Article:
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Weekend: Don’t be a sloppy six-percenter, wash your fruits and vegetables!

By BAILEY M. SHORT

Do you wash your produce? If yes, how? If no, why not?

In a research survey, 6 percent of people claimed they never or seldom washed their produce. Some people just don’t want to and others don’t think they need to because they only buy organic foods.

Regardless of what you may have heard before, most produce needs to be washed before consumption to prevent foodborne illness. Even if you only buy organic, contamination can happen on the way from the farm to your table. All it takes is one person to touch the apple you later buy for you or a family member to get sick.

Are you a big gardener? You should always wash the produce you grow, because there could be contaminants in the processed soil or manure used.

When is the best time to wash your produce? Many people wash their produce as soon as they get home from the grocery store, before putting it away. While this is a safe practice, it may not be the best.

Bacteria can grow during storage, so it is actually best to wash it right before use. Also, waiting to wash may mean you can store vegetables and fruits a bit longer.

Another question when washing produce is “what is the best way?”

Nowadays, there is a “great” product for all occasions, so you may have seen chemical rinse products for fruits and vegetables being marketed.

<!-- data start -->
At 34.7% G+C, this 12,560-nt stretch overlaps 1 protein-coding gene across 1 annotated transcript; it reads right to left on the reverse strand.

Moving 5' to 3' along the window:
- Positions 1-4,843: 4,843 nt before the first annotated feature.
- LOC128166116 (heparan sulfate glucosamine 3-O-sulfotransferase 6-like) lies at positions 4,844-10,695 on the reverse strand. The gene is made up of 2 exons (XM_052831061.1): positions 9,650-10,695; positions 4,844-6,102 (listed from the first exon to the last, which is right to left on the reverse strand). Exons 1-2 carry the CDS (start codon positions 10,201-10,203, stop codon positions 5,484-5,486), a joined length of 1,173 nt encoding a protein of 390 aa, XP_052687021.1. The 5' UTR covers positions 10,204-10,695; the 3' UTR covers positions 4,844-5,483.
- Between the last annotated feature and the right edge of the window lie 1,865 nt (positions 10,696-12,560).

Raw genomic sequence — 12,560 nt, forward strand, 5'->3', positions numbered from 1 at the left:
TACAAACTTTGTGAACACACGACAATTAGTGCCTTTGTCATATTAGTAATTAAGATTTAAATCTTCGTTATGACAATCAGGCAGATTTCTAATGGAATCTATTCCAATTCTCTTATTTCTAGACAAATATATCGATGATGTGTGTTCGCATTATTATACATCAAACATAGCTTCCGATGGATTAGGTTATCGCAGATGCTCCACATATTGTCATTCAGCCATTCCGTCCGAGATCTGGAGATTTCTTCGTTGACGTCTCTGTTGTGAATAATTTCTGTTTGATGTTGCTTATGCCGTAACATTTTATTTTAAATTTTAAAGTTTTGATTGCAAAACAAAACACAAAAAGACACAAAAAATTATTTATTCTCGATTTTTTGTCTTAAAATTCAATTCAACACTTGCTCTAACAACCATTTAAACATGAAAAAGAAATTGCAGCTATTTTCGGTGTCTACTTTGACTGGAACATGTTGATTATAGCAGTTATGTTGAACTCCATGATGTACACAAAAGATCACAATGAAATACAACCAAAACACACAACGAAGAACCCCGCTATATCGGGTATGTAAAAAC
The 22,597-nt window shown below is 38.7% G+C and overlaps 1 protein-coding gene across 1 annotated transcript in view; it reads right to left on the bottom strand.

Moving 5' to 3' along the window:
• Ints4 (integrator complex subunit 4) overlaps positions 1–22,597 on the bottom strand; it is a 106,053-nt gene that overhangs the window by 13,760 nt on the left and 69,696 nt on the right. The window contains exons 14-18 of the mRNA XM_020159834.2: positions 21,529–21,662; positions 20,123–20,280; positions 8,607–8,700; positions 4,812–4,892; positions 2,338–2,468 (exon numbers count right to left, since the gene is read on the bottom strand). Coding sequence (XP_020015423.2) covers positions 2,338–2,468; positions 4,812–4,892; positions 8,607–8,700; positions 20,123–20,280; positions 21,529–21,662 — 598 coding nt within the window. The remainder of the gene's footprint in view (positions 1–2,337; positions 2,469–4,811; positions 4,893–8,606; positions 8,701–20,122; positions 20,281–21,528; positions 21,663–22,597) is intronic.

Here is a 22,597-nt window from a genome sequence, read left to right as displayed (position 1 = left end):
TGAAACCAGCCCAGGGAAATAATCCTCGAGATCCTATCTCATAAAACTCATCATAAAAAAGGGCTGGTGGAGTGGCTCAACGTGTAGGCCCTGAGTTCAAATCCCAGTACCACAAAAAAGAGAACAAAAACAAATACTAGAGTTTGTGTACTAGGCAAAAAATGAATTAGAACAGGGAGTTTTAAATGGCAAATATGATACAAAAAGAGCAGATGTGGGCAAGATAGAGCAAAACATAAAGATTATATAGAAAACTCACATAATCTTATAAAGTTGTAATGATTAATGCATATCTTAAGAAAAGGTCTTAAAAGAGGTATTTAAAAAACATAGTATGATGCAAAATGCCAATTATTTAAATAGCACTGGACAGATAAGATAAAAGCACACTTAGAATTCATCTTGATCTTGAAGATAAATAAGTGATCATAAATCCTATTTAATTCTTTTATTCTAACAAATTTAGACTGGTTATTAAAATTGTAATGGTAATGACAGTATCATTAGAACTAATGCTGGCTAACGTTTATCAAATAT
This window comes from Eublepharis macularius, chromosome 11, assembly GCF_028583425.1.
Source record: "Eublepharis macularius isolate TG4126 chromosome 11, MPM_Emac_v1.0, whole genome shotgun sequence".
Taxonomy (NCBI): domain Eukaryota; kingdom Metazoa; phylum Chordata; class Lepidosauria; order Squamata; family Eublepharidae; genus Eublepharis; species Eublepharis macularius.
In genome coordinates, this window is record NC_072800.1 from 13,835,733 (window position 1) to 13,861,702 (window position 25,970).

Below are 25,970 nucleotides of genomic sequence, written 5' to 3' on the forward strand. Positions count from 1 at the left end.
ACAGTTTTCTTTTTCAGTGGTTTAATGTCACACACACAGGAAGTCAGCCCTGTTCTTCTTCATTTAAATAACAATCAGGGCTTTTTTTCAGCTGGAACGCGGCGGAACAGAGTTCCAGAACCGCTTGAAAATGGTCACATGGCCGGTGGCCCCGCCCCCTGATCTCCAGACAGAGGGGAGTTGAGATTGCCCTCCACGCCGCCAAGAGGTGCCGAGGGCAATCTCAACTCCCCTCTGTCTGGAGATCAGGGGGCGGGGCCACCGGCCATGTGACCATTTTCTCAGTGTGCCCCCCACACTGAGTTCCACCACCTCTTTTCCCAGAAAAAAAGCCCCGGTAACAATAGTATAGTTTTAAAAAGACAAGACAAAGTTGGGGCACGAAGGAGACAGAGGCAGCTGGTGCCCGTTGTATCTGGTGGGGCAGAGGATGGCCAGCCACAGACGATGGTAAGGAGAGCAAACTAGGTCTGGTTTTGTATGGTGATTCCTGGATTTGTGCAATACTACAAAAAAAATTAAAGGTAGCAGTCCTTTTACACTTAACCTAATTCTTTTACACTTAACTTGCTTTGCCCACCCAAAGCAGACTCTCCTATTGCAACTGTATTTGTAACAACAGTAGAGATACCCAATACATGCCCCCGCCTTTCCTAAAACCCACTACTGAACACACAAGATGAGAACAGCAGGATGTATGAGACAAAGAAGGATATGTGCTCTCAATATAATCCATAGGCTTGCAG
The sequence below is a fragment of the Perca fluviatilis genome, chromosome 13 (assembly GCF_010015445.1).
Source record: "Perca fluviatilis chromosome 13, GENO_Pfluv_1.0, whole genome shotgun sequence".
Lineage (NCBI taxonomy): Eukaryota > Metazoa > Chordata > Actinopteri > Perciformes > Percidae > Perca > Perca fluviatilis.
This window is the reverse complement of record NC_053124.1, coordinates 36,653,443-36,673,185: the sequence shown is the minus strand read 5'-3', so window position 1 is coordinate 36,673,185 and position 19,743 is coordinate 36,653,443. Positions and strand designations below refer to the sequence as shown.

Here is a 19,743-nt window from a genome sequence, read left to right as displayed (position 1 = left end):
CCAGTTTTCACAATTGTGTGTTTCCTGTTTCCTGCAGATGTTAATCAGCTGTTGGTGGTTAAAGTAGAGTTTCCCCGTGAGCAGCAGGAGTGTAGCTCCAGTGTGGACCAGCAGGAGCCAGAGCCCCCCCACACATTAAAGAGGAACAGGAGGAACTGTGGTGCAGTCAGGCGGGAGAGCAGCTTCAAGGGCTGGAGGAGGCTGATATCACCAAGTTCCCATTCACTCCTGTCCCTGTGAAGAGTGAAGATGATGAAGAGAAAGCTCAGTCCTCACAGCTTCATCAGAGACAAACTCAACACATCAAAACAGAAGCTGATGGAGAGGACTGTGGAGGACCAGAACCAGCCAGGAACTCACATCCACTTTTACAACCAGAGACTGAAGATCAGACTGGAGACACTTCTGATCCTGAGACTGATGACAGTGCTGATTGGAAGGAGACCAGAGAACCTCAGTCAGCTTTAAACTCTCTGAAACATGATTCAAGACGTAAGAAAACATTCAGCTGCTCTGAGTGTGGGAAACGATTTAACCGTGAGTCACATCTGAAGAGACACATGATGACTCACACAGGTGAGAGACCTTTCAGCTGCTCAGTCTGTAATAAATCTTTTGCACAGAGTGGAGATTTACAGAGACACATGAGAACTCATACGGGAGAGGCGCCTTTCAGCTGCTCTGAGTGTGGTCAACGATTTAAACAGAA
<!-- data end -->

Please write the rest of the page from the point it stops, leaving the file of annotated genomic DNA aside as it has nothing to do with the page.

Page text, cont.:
According to research by the University of Maine, chemical rinses like Fit, Air-Zone XT-301 Ozone Water Purifier, and J0-4 Multi-Functional Food Sterilizer are no more effective than water at removing potentially harmful microbes.

Therefore, the recommended way to wash produce is with clean, potable cold water! This reduces up to 99 percent of all microbes. For full research info, visit https://extension.umaine.edu/publications/4336e/

Some produce, like broccoli or leafy greens, is harder to clean because of uneven surfaces. Remove outer leaves of greens and thoroughly rinse interior leaves.

If you purchase packed vegetables labeled “washed,” “ready-to-eat” or “triple washed” you do not need to rewash them. It can change the quality of the produce.

It is best to scrub hard-skinned vegetables with your hands or with a clean vegetable brush.

When you are done washing produce, put it on a clean towel and pat dry.

Check out the Hancock County Extension website at Hancock.osu.edu for a short video on safe produce practices from store to table.

If you are one of the 6 percent who currently don’t wash produce, you should begin washing items just prior to using them today. While cleaning produce may be boring and a little time consuming, it is a simple way to prevent foodborne illness from happening!

Short is a Bluffton University dietetic intern with the Ohio State University Extension of Hancock County.



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